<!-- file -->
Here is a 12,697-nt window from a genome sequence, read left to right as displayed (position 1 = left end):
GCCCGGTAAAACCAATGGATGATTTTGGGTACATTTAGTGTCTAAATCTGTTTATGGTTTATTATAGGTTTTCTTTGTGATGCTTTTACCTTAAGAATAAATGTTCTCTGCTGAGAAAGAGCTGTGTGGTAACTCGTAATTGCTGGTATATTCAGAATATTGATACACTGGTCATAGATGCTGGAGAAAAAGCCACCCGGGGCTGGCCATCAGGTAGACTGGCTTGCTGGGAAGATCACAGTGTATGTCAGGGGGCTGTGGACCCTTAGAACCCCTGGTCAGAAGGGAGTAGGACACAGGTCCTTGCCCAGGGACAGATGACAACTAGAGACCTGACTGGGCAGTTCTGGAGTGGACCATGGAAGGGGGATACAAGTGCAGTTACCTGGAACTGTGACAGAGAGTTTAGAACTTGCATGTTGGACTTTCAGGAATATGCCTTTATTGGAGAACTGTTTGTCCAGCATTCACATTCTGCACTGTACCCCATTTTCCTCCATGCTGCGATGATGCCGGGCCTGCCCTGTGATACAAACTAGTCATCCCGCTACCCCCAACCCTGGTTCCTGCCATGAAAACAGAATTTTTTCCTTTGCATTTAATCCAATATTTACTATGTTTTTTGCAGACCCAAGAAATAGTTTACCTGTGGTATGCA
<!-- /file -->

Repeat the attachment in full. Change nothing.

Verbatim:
Here is a 12,697-nt window from a genome sequence, read left to right as displayed (position 1 = left end):
GCCCGGTAAAACCAATGGATGATTTTGGGTACATTTAGTGTCTAAATCTGTTTATGGTTTATTATAGGTTTTCTTTGTGATGCTTTTACCTTAAGAATAAATGTTCTCTGCTGAGAAAGAGCTGTGTGGTAACTCGTAATTGCTGGTATATTCAGAATATTGATACACTGGTCATAGATGCTGGAGAAAAAGCCACCCGGGGCTGGCCATCAGGTAGACTGGCTTGCTGGGAAGATCACAGTGTATGTCAGGGGGCTGTGGACCCTTAGAACCCCTGGTCAGAAGGGAGTAGGACACAGGTCCTTGCCCAGGGACAGATGACAACTAGAGACCTGACTGGGCAGTTCTGGAGTGGACCATGGAAGGGGGATACAAGTGCAGTTACCTGGAACTGTGACAGAGAGTTTAGAACTTGCATGTTGGACTTTCAGGAATATGCCTTTATTGGAGAACTGTTTGTCCAGCATTCACATTCTGCACTGTACCCCATTTTCCTCCATGCTGCGATGATGCCGGGCCTGCCCTGTGATACAAACTAGTCATCCCGCTACCCCCAACCCTGGTTCCTGCCATGAAAACAGAATTTTTTCCTTTGCATTTAATCCAATATTTACTATGTTTTTTGCAGACCCAAGAAATAGTTTACCTGTGGTATGCA